It's a contemporary question with deep historical roots. Is technology "better for music or does it take the soul out of the music?" asks vocalist Janice Jackson on the phone before a rehearsal of Vonda De Ville in Temporal Follies---An Electropera, a piece created for her by Lukas Pearse.
The hour-long work will be performed in full February 2 through 7 at the Bus Stop Theatre, but Jackson and Pearse perform an excerpt this Friday as part of Upstream Music Association's Winter Summit 2010.
In Temporal Follies a 19th-century vaudeville singer, Vonda De Ville, gets a unique artistic opportunity. It ends up challenging her very identity. "She has her voice recorded at the beginning of the recording age and it steals her soul," Jackson explains.
During a separate call, Pearse delves further into history, pointing out how the piece starts at the beginning of the modern recording age: the pre-Victorian 19th century, when vaudeville, and its iconic player-pianos, seized the eastern seaboard of North America. Even earlier, he continues, in the 15th and 16th centuries musical forms were separated not only by instruments played, but by "musical automata," too; the barrel organ, for example. "The barrel organ is the first kind of recording device, for recording an idea and playing it back," he says.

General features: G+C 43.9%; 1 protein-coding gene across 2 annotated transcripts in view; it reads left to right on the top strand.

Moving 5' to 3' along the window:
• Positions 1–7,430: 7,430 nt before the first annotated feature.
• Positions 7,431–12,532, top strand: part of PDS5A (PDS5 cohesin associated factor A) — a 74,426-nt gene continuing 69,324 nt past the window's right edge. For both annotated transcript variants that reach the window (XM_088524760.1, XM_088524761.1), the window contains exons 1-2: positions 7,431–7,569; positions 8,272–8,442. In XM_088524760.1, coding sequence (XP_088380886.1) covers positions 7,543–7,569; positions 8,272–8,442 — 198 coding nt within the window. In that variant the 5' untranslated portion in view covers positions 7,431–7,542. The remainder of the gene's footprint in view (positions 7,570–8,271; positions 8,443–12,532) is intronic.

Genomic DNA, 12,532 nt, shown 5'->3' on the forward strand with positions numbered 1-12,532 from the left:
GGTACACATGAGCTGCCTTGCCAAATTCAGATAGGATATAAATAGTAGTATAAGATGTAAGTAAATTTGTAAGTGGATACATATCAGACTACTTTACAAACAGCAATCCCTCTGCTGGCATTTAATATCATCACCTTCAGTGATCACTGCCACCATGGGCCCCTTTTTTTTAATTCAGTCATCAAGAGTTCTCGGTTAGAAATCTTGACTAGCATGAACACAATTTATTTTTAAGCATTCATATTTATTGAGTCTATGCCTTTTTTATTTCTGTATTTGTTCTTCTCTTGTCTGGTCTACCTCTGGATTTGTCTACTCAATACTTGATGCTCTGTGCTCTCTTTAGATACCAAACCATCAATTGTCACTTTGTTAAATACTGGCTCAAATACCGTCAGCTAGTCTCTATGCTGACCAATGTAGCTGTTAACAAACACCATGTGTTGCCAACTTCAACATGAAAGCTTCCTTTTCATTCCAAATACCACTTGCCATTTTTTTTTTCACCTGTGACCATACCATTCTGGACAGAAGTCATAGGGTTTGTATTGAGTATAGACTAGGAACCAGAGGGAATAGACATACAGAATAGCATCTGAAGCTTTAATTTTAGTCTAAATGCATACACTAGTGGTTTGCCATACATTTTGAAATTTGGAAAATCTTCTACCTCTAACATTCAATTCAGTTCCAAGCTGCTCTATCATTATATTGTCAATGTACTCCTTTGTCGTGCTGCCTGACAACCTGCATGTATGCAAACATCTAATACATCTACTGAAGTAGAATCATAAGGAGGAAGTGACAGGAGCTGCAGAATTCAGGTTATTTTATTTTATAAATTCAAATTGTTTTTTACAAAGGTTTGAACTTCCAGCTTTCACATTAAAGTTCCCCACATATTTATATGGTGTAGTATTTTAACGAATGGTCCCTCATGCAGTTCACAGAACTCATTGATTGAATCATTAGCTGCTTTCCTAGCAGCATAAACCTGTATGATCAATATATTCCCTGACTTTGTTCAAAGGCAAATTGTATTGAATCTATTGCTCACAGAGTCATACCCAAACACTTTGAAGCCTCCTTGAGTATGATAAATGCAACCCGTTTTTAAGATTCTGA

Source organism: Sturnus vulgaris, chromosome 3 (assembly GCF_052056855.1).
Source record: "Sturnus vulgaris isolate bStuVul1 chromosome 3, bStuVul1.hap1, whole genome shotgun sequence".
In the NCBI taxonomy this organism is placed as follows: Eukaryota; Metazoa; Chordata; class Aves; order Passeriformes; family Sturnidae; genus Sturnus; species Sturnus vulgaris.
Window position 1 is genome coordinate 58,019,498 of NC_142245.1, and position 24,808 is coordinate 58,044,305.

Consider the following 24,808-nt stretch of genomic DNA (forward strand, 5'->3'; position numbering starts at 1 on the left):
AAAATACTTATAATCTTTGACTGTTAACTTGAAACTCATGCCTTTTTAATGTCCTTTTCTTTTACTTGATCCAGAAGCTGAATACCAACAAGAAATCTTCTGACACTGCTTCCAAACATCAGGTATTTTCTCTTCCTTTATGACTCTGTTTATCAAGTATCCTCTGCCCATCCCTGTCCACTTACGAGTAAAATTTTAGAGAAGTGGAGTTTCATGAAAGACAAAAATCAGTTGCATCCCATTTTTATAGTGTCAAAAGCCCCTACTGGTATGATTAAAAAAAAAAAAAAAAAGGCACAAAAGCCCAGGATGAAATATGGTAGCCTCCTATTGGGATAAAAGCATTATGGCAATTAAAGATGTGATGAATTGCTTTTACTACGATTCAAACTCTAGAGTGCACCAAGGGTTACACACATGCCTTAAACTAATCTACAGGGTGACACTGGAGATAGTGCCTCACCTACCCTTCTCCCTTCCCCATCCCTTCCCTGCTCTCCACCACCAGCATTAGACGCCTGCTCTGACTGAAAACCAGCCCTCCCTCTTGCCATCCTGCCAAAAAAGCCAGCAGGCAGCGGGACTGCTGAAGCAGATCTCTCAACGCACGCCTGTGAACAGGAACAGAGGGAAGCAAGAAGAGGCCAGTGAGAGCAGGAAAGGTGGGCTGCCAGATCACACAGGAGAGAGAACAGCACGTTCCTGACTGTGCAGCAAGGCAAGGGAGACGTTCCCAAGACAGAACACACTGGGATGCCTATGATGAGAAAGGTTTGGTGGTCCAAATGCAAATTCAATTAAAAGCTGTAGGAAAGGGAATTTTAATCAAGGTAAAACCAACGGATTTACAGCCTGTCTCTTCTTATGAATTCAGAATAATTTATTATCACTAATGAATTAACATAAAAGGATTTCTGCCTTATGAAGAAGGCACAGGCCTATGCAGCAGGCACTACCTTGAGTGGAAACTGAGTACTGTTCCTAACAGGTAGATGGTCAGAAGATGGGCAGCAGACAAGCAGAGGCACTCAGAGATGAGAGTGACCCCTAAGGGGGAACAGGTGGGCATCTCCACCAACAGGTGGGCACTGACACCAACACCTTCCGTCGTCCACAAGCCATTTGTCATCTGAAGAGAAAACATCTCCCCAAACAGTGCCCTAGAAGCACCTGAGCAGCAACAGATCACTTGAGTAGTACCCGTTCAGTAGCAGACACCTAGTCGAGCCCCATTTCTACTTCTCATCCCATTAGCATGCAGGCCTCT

This distinction goes to the heart of Temporal Follies: that recording has mediated our experience of music for a long time. But even as the means change much more rapidly these days, the "shock" of new technology remains constant.
Not surprisingly, Pearse has taught popular music history at Dalhousie besides working as a composer and performer (playing acoustic, electric, fretted and fretless bass in rock, jazz, folk, funk, dance and electronic outfits).
In Friday's excerpt, De Ville grasps the consequence of being recorded. The character, Jackson says, realizes, "I've been captured, caught and caged---and unhinged."
De Ville's soul-searching is a classic hero's journey, with a quest at its centre. "She spends her time searching for her soul, right to the present, in the new technology and the new styles that come along," says Jackson, who describes De Ville as a "lonely, desperate, dogged, but tough, stubborn woman." De Ville crosses time, almost two centuries, and many musical stages and styles, including ragtime, jazz, disco, even DJing. The role demands singing and acting chops, which Jackson has.
He structures the hour into a series of vignettes, or follies, in line with the vaudeville tradition. When audience members loved a tune on the player piano, from the likes of, for example, Charles K. Harris, who makes an appearance in De Ville's story, they bought the sheet music so they could play it on their own piano at home.
"Popular music is something that gets bought and sold," says Pearse. "You have to have an object, not just a performance."
Over the years, Pearse has collected musical ephemera, instruments, players and recorders---wax cylinders, gramophones, vinyl, tapes, reels, CDs and MP3s. As a boy he listened to 78rpm records. "I grew up with these voices, the idea that these very old voices had to happen some time and now they've travelled through time to get to here."